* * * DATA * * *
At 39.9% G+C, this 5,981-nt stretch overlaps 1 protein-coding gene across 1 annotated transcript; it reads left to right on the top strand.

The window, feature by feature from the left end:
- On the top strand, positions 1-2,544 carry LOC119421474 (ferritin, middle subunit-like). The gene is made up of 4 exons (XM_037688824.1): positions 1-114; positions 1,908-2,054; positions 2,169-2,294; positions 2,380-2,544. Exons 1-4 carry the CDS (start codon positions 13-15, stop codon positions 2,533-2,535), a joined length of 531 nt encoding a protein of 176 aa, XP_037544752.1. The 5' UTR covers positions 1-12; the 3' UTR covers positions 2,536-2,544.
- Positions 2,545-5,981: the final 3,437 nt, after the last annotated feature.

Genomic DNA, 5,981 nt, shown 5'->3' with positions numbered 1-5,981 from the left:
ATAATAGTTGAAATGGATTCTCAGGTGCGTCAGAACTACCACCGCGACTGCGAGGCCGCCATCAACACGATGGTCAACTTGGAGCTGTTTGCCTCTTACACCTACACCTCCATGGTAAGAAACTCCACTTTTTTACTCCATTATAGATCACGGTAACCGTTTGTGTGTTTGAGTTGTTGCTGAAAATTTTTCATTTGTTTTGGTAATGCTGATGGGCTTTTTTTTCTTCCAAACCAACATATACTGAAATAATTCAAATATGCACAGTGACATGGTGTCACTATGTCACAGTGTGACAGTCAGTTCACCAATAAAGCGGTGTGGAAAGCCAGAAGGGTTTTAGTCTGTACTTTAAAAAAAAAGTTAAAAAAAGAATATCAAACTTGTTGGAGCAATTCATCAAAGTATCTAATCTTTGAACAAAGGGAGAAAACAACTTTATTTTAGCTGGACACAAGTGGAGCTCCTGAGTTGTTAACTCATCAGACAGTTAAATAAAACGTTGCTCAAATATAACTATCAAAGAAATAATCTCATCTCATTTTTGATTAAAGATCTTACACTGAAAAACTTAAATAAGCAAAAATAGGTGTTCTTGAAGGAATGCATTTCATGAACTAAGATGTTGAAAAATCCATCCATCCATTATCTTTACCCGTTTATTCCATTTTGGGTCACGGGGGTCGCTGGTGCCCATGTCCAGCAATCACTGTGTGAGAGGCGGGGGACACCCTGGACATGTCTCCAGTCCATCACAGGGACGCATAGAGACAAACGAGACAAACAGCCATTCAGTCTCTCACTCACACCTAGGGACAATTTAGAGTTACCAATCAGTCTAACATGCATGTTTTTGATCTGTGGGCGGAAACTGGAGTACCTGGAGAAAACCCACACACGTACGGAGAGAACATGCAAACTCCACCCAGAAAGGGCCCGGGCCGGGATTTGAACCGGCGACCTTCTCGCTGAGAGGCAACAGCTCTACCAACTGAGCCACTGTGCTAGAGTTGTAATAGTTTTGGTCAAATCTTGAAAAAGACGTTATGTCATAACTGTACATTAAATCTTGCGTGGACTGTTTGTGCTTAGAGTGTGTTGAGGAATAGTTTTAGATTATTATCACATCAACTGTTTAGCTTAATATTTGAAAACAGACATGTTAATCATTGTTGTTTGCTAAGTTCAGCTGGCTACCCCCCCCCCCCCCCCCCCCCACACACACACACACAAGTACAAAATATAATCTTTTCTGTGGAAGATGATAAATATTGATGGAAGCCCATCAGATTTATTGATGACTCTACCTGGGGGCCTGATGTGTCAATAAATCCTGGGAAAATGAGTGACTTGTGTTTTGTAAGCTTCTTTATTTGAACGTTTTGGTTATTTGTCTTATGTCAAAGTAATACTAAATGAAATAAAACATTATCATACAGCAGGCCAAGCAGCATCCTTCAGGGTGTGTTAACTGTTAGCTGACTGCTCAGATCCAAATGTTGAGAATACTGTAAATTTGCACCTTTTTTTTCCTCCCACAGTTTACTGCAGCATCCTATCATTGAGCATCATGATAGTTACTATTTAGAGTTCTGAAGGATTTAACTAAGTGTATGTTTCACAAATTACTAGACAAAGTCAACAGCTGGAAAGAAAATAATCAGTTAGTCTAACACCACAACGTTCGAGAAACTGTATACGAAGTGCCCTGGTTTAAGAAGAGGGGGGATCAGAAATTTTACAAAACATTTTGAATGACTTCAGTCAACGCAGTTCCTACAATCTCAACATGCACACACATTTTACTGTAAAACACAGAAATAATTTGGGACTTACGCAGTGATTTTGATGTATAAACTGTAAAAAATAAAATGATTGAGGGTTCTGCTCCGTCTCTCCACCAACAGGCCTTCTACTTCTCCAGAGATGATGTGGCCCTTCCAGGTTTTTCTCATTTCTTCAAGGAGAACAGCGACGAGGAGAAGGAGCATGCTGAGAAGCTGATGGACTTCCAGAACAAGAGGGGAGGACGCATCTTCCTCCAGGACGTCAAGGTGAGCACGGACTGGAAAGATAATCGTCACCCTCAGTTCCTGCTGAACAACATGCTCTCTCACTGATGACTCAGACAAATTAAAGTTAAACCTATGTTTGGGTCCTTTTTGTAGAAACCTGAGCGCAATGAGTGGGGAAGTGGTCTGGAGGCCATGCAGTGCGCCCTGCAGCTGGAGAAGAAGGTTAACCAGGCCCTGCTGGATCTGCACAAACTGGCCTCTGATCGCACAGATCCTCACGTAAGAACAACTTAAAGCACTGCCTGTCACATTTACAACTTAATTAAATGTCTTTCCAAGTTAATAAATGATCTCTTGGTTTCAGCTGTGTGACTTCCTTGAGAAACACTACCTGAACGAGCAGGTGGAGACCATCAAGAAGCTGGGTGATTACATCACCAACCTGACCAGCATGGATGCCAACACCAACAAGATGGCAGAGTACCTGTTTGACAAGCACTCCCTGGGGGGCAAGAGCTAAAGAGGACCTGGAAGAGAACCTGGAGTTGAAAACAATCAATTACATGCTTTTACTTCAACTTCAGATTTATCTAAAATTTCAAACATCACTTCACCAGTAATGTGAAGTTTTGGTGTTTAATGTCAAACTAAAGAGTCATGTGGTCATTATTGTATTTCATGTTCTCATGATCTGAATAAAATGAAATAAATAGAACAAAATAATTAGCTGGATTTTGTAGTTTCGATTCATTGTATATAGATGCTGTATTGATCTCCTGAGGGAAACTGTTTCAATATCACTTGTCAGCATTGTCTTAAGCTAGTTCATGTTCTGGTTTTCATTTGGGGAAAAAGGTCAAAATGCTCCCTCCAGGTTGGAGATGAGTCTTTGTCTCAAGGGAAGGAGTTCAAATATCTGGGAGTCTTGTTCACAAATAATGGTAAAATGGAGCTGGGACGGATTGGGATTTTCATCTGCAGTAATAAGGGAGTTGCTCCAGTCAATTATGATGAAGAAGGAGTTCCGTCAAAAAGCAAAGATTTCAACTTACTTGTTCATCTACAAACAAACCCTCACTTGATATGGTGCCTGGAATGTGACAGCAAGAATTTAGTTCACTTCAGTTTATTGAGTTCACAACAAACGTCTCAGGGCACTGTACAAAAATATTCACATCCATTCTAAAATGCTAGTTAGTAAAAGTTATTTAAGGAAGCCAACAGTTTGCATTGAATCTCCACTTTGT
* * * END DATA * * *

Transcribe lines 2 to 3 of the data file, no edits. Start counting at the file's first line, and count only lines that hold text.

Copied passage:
The window, feature by feature from the left end:
- On the top strand, positions 1-2,544 carry LOC119421474 (ferritin, middle subunit-like). The gene is made up of 4 exons (XM_037688824.1): positions 1-114; positions 1,908-2,054; positions 2,169-2,294; positions 2,380-2,544. Exons 1-4 carry the CDS (start codon positions 13-15, stop codon positions 2,533-2,535), a joined length of 531 nt encoding a protein of 176 aa, XP_037544752.1. The 5' UTR covers positions 1-12; the 3' UTR covers positions 2,536-2,544.